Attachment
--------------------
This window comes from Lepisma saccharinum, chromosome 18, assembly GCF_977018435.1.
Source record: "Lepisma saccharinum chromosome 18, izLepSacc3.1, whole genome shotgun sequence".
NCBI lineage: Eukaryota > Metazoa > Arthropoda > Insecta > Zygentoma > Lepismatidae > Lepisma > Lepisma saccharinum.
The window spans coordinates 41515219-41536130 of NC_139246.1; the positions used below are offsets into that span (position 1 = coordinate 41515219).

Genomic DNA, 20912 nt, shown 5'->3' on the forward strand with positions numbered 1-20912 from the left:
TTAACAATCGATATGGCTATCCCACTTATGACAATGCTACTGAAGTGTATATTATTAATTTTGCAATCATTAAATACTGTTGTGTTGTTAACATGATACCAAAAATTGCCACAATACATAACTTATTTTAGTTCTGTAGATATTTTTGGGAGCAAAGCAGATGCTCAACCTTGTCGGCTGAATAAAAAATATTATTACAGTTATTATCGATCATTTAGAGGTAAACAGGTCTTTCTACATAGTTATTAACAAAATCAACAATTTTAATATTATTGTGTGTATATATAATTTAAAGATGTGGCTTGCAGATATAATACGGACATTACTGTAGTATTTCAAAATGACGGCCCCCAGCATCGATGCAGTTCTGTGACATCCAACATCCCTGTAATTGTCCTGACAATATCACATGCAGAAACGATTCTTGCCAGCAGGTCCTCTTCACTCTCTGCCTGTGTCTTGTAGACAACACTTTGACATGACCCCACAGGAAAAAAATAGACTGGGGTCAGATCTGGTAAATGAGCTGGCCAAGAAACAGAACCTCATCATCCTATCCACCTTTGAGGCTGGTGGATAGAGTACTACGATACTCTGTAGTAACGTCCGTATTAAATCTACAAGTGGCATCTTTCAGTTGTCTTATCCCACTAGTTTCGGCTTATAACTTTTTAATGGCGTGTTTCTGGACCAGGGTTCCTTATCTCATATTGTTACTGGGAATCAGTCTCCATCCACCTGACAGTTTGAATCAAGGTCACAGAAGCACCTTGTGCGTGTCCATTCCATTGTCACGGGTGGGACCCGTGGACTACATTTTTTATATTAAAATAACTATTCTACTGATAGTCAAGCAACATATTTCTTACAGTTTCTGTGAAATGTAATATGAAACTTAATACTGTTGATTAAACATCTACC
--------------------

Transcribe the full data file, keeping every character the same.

This window comes from Lepisma saccharinum, chromosome 18, assembly GCF_977018435.1.
Source record: "Lepisma saccharinum chromosome 18, izLepSacc3.1, whole genome shotgun sequence".
NCBI lineage: Eukaryota > Metazoa > Arthropoda > Insecta > Zygentoma > Lepismatidae > Lepisma > Lepisma saccharinum.
The window spans coordinates 41515219-41536130 of NC_139246.1; the positions used below are offsets into that span (position 1 = coordinate 41515219).

Genomic DNA, 20912 nt, shown 5'->3' on the forward strand with positions numbered 1-20912 from the left:
TTAACAATCGATATGGCTATCCCACTTATGACAATGCTACTGAAGTGTATATTATTAATTTTGCAATCATTAAATACTGTTGTGTTGTTAACATGATACCAAAAATTGCCACAATACATAACTTATTTTAGTTCTGTAGATATTTTTGGGAGCAAAGCAGATGCTCAACCTTGTCGGCTGAATAAAAAATATTATTACAGTTATTATCGATCATTTAGAGGTAAACAGGTCTTTCTACATAGTTATTAACAAAATCAACAATTTTAATATTATTGTGTGTATATATAATTTAAAGATGTGGCTTGCAGATATAATACGGACATTACTGTAGTATTTCAAAATGACGGCCCCCAGCATCGATGCAGTTCTGTGACATCCAACATCCCTGTAATTGTCCTGACAATATCACATGCAGAAACGATTCTTGCCAGCAGGTCCTCTTCACTCTCTGCCTGTGTCTTGTAGACAACACTTTGACATGACCCCACAGGAAAAAAATAGACTGGGGTCAGATCTGGTAAATGAGCTGGCCAAGAAACAGAACCTCATCATCCTATCCACCTTTGAGGCTGGTGGATAGAGTACTACGATACTCTGTAGTAACGTCCGTATTAAATCTACAAGTGGCATCTTTCAGTTGTCTTATCCCACTAGTTTCGGCTTATAACTTTTTAATGGCGTGTTTCTGGACCAGGGTTCCTTATCTCATATTGTTACTGGGAATCAGTCTCCATCCACCTGACAGTTTGAATCAAGGTCACAGAAGCACCTTGTGCGTGTCCATTCCATTGTCACGGGTGGGACCCGTGGACTACATTTTTTATATTAAAATAACTATTCTACTGATAGTCAAGCAACATATTTCTTACAGTTTCTGTGAAATGTAATATGAAACTTAATACTGTTGATTAAACATCTACC